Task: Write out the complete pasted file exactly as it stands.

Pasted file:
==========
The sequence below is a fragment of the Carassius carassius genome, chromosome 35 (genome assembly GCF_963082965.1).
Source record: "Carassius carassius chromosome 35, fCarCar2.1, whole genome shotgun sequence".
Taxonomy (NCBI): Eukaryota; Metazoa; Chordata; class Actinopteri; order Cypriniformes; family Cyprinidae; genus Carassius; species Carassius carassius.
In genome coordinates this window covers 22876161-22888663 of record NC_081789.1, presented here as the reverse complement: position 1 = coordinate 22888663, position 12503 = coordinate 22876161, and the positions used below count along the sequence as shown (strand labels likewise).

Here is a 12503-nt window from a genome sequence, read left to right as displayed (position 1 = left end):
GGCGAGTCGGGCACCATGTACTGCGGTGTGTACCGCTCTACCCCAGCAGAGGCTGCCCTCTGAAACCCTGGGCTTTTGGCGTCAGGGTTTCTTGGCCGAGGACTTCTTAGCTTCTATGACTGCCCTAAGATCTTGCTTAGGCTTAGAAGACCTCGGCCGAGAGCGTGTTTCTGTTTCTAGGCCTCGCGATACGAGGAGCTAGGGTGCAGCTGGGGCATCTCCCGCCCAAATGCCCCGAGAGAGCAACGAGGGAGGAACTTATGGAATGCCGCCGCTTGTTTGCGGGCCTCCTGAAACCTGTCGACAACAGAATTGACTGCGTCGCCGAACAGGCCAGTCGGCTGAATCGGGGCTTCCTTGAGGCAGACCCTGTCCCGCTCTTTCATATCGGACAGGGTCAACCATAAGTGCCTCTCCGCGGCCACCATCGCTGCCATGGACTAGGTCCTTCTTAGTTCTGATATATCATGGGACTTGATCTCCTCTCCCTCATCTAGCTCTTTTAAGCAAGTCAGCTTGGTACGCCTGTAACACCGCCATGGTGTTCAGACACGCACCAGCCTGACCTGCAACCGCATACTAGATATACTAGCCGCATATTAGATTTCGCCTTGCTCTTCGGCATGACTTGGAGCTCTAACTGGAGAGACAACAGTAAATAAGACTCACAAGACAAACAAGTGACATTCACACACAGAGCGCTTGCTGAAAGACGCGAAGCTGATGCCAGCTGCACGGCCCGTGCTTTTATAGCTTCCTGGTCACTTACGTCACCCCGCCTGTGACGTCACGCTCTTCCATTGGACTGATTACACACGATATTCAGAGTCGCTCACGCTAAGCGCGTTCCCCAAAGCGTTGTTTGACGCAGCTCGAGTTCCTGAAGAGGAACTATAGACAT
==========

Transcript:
The sequence below is a fragment of the Carassius carassius genome, chromosome 35 (genome assembly GCF_963082965.1).
Source record: "Carassius carassius chromosome 35, fCarCar2.1, whole genome shotgun sequence".
Taxonomy (NCBI): Eukaryota; Metazoa; Chordata; class Actinopteri; order Cypriniformes; family Cyprinidae; genus Carassius; species Carassius carassius.
In genome coordinates this window covers 22876161-22888663 of record NC_081789.1, presented here as the reverse complement: position 1 = coordinate 22888663, position 12503 = coordinate 22876161, and the positions used below count along the sequence as shown (strand labels likewise).

Here is a 12503-nt window from a genome sequence, read left to right as displayed (position 1 = left end):
GGCGAGTCGGGCACCATGTACTGCGGTGTGTACCGCTCTACCCCAGCAGAGGCTGCCCTCTGAAACCCTGGGCTTTTGGCGTCAGGGTTTCTTGGCCGAGGACTTCTTAGCTTCTATGACTGCCCTAAGATCTTGCTTAGGCTTAGAAGACCTCGGCCGAGAGCGTGTTTCTGTTTCTAGGCCTCGCGATACGAGGAGCTAGGGTGCAGCTGGGGCATCTCCCGCCCAAATGCCCCGAGAGAGCAACGAGGGAGGAACTTATGGAATGCCGCCGCTTGTTTGCGGGCCTCCTGAAACCTGTCGACAACAGAATTGACTGCGTCGCCGAACAGGCCAGTCGGCTGAATCGGGGCTTCCTTGAGGCAGACCCTGTCCCGCTCTTTCATATCGGACAGGGTCAACCATAAGTGCCTCTCCGCGGCCACCATCGCTGCCATGGACTAGGTCCTTCTTAGTTCTGATATATCATGGGACTTGATCTCCTCTCCCTCATCTAGCTCTTTTAAGCAAGTCAGCTTGGTACGCCTGTAACACCGCCATGGTGTTCAGACACGCACCAGCCTGACCTGCAACCGCATACTAGATATACTAGCCGCATATTAGATTTCGCCTTGCTCTTCGGCATGACTTGGAGCTCTAACTGGAGAGACAACAGTAAATAAGACTCACAAGACAAACAAGTGACATTCACACACAGAGCGCTTGCTGAAAGACGCGAAGCTGATGCCAGCTGCACGGCCCGTGCTTTTATAGCTTCCTGGTCACTTACGTCACCCCGCCTGTGACGTCACGCTCTTCCATTGGACTGATTACACACGATATTCAGAGTCGCTCACGCTAAGCGCGTTCCCCAAAGCGTTGTTTGACGCAGCTCGAGTTCCTGAAGAGGAACTATAGACAT